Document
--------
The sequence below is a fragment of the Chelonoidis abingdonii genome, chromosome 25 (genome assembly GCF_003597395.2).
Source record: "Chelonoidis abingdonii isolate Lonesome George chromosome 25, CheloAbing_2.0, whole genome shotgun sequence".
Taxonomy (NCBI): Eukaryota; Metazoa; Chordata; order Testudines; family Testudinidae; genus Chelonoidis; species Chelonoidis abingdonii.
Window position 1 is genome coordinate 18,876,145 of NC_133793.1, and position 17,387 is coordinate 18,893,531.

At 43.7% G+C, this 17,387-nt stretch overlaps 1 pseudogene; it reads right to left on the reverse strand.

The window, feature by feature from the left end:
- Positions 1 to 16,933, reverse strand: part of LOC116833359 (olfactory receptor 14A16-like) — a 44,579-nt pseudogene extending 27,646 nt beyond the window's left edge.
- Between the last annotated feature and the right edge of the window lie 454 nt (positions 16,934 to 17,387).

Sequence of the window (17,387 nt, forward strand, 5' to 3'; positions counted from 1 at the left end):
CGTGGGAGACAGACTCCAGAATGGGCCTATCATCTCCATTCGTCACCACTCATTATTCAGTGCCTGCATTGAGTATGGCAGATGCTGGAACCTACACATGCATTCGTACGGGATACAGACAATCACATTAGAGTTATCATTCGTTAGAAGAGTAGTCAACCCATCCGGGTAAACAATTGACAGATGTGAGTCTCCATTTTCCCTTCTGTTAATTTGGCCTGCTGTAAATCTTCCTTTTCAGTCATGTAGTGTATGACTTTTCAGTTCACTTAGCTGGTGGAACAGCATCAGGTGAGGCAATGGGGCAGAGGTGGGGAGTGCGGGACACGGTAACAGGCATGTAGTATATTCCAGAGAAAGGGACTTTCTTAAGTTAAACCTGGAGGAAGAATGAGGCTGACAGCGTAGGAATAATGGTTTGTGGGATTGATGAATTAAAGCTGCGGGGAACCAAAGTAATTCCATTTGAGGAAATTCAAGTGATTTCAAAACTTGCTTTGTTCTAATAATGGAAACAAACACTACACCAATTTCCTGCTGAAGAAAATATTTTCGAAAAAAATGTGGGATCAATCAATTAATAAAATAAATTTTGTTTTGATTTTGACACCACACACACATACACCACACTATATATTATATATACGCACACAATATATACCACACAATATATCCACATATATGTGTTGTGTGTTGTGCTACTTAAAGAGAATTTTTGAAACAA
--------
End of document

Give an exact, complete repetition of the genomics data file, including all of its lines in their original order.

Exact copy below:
The sequence below is a fragment of the Chelonoidis abingdonii genome, chromosome 25 (genome assembly GCF_003597395.2).
Source record: "Chelonoidis abingdonii isolate Lonesome George chromosome 25, CheloAbing_2.0, whole genome shotgun sequence".
Taxonomy (NCBI): Eukaryota; Metazoa; Chordata; order Testudines; family Testudinidae; genus Chelonoidis; species Chelonoidis abingdonii.
Window position 1 is genome coordinate 18,876,145 of NC_133793.1, and position 17,387 is coordinate 18,893,531.

At 43.7% G+C, this 17,387-nt stretch overlaps 1 pseudogene; it reads right to left on the reverse strand.

The window, feature by feature from the left end:
- Positions 1 to 16,933, reverse strand: part of LOC116833359 (olfactory receptor 14A16-like) — a 44,579-nt pseudogene extending 27,646 nt beyond the window's left edge.
- Between the last annotated feature and the right edge of the window lie 454 nt (positions 16,934 to 17,387).

Sequence of the window (17,387 nt, forward strand, 5' to 3'; positions counted from 1 at the left end):
CGTGGGAGACAGACTCCAGAATGGGCCTATCATCTCCATTCGTCACCACTCATTATTCAGTGCCTGCATTGAGTATGGCAGATGCTGGAACCTACACATGCATTCGTACGGGATACAGACAATCACATTAGAGTTATCATTCGTTAGAAGAGTAGTCAACCCATCCGGGTAAACAATTGACAGATGTGAGTCTCCATTTTCCCTTCTGTTAATTTGGCCTGCTGTAAATCTTCCTTTTCAGTCATGTAGTGTATGACTTTTCAGTTCACTTAGCTGGTGGAACAGCATCAGGTGAGGCAATGGGGCAGAGGTGGGGAGTGCGGGACACGGTAACAGGCATGTAGTATATTCCAGAGAAAGGGACTTTCTTAAGTTAAACCTGGAGGAAGAATGAGGCTGACAGCGTAGGAATAATGGTTTGTGGGATTGATGAATTAAAGCTGCGGGGAACCAAAGTAATTCCATTTGAGGAAATTCAAGTGATTTCAAAACTTGCTTTGTTCTAATAATGGAAACAAACACTACACCAATTTCCTGCTGAAGAAAATATTTTCGAAAAAAATGTGGGATCAATCAATTAATAAAATAAATTTTGTTTTGATTTTGACACCACACACACATACACCACACTATATATTATATATACGCACACAATATATACCACACAATATATCCACATATATGTGTTGTGTGTTGTGCTACTTAAAGAGAATTTTTGAAACAA